[Please, don’t literally eat salt just to read this post.]
By the way, I actually have a planned fantasy series that deals with the balance between emotion and intellect in the human life. Quite a fascinating theme, I have found. I can’t wait to do more work on it.
myths don't dieSeptember 8, 2018 at 3:49 pm #46918
@hope-ann what he said. You poor thing… Feelers, unite!
INFP-A. If you can't be brilliant, odd will do.September 8, 2018 at 10:19 pm #46953
@kate you’ve made your point, darkness. I can make Zal’s death worse and will. Or Nevin, if Zal’s doesn’t work thematically.
@karthmin strong… yes, in one sense. And that’s where the paradox and all those fascinating things come in. See, emotions are some of the strongest things when it comes to binding (or repelling) people. Even with logic mixed in, actions are rooted in emotion either as a cause or with the action being done despite them.
The weakness aspect–I guess it’s more of a vulnerability than weakness. Which to an INTJ is the same thing. Cause vulnerability means one can be hurt and they can’t do anything about it. But what am I thinking? INFPs don’t care about pain, do they? Lest not at the expense of emotions and actually ‘living.’ And yes, love and all that can be worth the pain it might cost down the road. Doesn’t mean one can’t be careful about what they care about.
*Leans back to await the lecture that is going to cause* I’ll consider it research for my INFP main character. Storms knows he needs all the help he can get.
And I like salt, thank you very much. *steals it all*
Also yes, my responses totally for fun (though also true). Cause hey, someone has to stand up for the thinkers here. God created both kinds for a reason. *smirks*
And that sounds like a fascinating theme. Kate and I have a book planned that deals with emotions being worth the pain they cause. It’s going to be quite fun. Someday*coughs*wheneverwehavetime*coughs*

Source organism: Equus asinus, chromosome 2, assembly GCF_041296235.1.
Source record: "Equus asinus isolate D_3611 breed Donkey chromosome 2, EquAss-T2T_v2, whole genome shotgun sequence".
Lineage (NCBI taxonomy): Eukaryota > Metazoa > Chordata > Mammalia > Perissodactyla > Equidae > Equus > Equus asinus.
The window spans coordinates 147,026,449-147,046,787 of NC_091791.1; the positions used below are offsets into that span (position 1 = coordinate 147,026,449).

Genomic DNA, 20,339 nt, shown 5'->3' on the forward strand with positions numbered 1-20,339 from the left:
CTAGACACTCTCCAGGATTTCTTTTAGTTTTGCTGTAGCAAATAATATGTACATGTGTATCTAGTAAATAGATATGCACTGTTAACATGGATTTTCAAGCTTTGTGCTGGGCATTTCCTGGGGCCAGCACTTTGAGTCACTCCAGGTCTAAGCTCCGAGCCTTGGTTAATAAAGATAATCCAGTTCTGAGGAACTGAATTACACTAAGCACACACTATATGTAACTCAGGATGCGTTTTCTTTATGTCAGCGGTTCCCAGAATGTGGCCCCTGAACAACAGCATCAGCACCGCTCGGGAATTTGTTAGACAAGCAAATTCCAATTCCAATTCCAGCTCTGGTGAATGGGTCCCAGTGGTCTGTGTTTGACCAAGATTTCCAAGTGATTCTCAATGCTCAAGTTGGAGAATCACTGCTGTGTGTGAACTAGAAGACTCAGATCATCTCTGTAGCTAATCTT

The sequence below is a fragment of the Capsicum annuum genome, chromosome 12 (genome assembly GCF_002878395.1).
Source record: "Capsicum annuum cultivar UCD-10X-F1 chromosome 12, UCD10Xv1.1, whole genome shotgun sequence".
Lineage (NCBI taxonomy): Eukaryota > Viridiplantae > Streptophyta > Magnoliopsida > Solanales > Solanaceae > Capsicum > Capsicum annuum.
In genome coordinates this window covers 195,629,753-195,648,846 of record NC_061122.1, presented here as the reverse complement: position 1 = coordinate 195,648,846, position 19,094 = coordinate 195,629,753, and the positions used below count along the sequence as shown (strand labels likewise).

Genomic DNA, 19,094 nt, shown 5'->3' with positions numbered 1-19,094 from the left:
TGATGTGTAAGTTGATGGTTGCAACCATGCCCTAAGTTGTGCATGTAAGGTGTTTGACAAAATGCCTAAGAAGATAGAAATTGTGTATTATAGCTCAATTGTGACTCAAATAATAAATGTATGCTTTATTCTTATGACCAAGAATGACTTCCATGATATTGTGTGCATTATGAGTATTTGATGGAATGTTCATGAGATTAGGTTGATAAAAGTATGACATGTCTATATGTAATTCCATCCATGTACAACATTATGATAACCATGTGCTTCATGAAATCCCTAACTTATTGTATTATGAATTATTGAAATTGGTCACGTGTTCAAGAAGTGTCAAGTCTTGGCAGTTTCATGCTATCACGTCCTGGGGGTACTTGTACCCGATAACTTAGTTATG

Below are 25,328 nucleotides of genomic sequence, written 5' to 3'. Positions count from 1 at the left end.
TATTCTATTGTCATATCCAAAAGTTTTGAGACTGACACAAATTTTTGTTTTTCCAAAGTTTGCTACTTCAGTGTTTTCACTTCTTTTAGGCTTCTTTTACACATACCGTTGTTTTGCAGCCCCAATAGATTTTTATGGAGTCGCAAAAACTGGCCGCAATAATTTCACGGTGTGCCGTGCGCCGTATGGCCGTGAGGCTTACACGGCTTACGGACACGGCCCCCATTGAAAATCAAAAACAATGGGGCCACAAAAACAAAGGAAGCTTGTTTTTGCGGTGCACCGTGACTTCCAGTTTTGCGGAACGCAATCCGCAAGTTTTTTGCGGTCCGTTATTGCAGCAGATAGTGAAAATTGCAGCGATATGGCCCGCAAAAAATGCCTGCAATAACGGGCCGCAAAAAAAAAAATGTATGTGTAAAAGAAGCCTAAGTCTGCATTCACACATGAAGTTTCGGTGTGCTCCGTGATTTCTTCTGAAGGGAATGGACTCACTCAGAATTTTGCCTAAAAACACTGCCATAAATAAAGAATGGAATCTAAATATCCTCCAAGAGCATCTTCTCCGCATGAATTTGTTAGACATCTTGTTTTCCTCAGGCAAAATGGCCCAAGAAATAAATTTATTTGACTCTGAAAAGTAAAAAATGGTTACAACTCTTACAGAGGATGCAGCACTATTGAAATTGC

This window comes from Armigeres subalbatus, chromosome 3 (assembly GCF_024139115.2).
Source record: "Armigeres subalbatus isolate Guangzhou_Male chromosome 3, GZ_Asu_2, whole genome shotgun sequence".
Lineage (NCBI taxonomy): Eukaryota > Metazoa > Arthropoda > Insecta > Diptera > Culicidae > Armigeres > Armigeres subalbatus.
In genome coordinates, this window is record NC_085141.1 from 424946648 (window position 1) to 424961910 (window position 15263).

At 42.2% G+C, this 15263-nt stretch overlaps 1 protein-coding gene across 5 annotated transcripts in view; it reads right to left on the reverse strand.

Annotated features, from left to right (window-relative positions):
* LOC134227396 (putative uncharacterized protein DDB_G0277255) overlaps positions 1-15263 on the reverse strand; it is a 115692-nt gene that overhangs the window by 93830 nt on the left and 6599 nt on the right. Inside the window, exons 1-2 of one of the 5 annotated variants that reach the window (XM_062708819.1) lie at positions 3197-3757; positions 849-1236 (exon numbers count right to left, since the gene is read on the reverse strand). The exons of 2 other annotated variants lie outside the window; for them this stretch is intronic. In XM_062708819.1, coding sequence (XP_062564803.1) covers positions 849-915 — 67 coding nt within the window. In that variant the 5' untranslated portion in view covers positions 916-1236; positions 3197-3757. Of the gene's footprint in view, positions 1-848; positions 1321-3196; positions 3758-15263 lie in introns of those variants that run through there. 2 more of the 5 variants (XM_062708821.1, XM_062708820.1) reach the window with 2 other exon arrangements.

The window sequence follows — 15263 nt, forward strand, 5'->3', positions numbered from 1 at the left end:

Victory in the march. Hope in the destination.September 8, 2018 at 11:27 pm #46957Martin Detwiler@karthmin
Fair point about the vulnerability that emotion brings with it. And to be honest, I was kind of waiting for you to provide the paradoxical counter-point to what I said.
But my personal approach is not to view emotions as a vulnerability. Rather, I see them as an opportunity for my logical, thinking side to take up the potential slack that could be created. In fact, emotion and thinking work in tandem together to shore up the weaknesses present in one another.
It’s related to faith, honestly. Faith requires a logical understanding of Who and What is being believed, and yet is incomplete without the undercurrent of emotion that allows someone with faith to look beyond apparent fact to the realities that are unseen. Faith is incomplete and empty without both elements working together – and that’s how I (would like to) approach life in general.
Obviously, my tendency is to approach things more emotionally than not. I am an INFP, after all. And I embrace and accept that fact about me, unabashedly. But the true usefulness I find in the label is that it shows me in what areas I am weak and need to consciously balance my approach to life.
It’s not that I’m dissatisfied with who I am and what my tendencies are. But for me, those things are a starting point. The goal is balance. The goal is to live out a paradox of competing truths in equal measure. The goal is not INFP, for me anyway. That is simply a tool that tells me with what strengths and weaknesses I am coming to the surgery table of life, and what I should do to become a more balanced and strong individual.
So the goal is perfect balance.
Yet even there, I see a paradox. Because the world runs on diversity. There are myriads of historical examples of people who achieved what could not be possible if they had a perfectly balanced approach to life. Scientists, missionaries, social activists… the examples go on and on. So I must acknowledge that reality; and yet I still maintain that balance ought to be our universal goal. Not sameness, but balance.
And yet there’s a beautiful symmetry to it all, I think, when viewed as a whole. It helps me to bring theology into it all as well. What I mean is that as Christians, we are all striving to attain greater likeness to the same Person; and yet as we achieve that likeness, we begin to more fully express our divinely intended individuality (which is entirely unique).
Mind-blowing, really. Isn’t it?
Not quite the lecture you were expecting, I’m sure. But it’ll have to do. I’ve got nothing else. XD Except some salt. You didn’t swipe all of it, you thieving Baggins. *hands you a piece of pink Himalayan salt* It’s pink, so it’s fancier. *nods wisely* Enjoy!
Mmmm… the story that you and Kate have in the works sounds fascinating. I’m already thinking of all the great places you can go with that. XD Can’t wait to see what comes of it. *ahem* Someday, that is. If it ever exists in a readable format.
myths don't die